Forty-nine sports clubs currently provide unique and high-calibre experiences to the students of this College, ones that may shape your entire four or more years. From boxing to rugby to rock-climbing, the diversity of the different sports in Trinity means that no student is ever stuck for choice. While the facilities are significantly overshadowed by those of other Irish universities, the variety and vibrancy of the sports clubs and teams has always outweighed the mediocrity of Trinity’s actual facilities.
But this is all changing. In a new sports strategy, the Director of Sports and the Dean of Students have put forward a number of proposals that would revolutionise Trinity sport. As well as expanding and improving existing facilities, College would also purchase new grounds and refurbish indoor spaces. This has already begun, with the development of a new hockey pitch and the resurfacing of the rugby pitch, but is expected to continue if funding is maintained. Around €13 million would be needed for this work, however, so ultimately it may be a case of easier said than done.
Trinity hopes to place more emphasis upon attracting student athletes from secondary schools, providing them with better healthcare, accommodation, and catering, as well as tempting scholarship packages.
Improving facilities will enhance the quality of sport in Trinity more generally, and will attract high-performing athletes to Trinity, also an aspect of the new strategy. Trinity hopes to place more emphasis upon attracting student athletes from secondary schools, providing them with better healthcare, accommodation, and catering, as well as tempting scholarship packages.
But what’s the point of it all? Does a high-calibre sports programme really benefit students more generally, or does it just boost those individuals who are especially skilled, and who aren’t going to say no to the perks of their physical prowess?
Sport is not just beneficial to the individuals at the very top of their game. For us all, better facilities and more talented sportsmen and women will only serve to raise the bar. Students that participate in sport tend to be more engaged academically and socially, alongside the obvious health and fitness benefits. Sport assists the transition from school to university, develops leadership ability, and forms strong friendships. People who don’t meet a group they click with in their college course often find their friends through sport.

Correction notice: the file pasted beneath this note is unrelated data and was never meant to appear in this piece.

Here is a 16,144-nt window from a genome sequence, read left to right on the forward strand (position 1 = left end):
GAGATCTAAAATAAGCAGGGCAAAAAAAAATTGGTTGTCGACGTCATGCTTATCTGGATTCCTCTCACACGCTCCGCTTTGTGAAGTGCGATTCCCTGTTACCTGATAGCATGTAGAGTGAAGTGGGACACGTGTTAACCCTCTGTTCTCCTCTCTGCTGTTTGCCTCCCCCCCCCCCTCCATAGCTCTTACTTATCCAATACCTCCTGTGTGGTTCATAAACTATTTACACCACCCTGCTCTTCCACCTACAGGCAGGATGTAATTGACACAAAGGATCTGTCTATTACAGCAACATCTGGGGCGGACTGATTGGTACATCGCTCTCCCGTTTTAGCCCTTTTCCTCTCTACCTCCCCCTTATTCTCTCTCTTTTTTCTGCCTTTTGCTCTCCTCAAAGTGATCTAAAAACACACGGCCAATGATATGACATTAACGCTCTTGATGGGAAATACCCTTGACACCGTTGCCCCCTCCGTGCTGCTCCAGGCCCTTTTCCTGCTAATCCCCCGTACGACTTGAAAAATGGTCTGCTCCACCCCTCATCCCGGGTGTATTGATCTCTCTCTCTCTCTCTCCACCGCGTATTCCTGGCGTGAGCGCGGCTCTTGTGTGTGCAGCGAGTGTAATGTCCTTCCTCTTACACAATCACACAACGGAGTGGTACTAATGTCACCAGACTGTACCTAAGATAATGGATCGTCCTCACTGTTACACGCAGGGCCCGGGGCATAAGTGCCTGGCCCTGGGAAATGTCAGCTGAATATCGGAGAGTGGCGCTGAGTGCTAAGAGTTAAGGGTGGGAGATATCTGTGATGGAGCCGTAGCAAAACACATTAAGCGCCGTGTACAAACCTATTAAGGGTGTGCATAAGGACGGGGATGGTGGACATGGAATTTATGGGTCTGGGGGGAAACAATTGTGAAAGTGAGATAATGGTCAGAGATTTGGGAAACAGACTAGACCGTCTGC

The primary concern here is not whether such a programme is beneficial – I think most people can agree that sport is good – but whether the means justify the end.
However, the primary concern here is not whether such a programme is beneficial – I think most people can agree that sport is good – but whether the means justify the end. After all, the Sports Centre charge went up to €120 last year, while simultaneously College cut their contribution to sport in Trinity by €136,000. The referendum on the charge showed that Trinity students think sport is important and sincerely wish to contribute to it and the referendum was promoted on the grounds that an increased charge would result in more investment in sport. But Trinity then cut funding by 53 per cent, an amount which drastically mitigates the student charge increase.
The compulsory Sports Centre charge is there to ensure quality facilities for students. Every registered individual must pay it, even those on Erasmus who won’t be in the country for the year. So it would make sense for it to go towards improving facilities, as the new strategy intends, rather than plugging the gap left by College’s decreased funding.
If the college strives for sporting excellence, this will only enhance the experience it offers students more broadly. We shouldn’t disregard the importance of a high-quality sports system, as it may attract more students from abroad, boost Trinity in rankings, and improve students’ mental and physical health.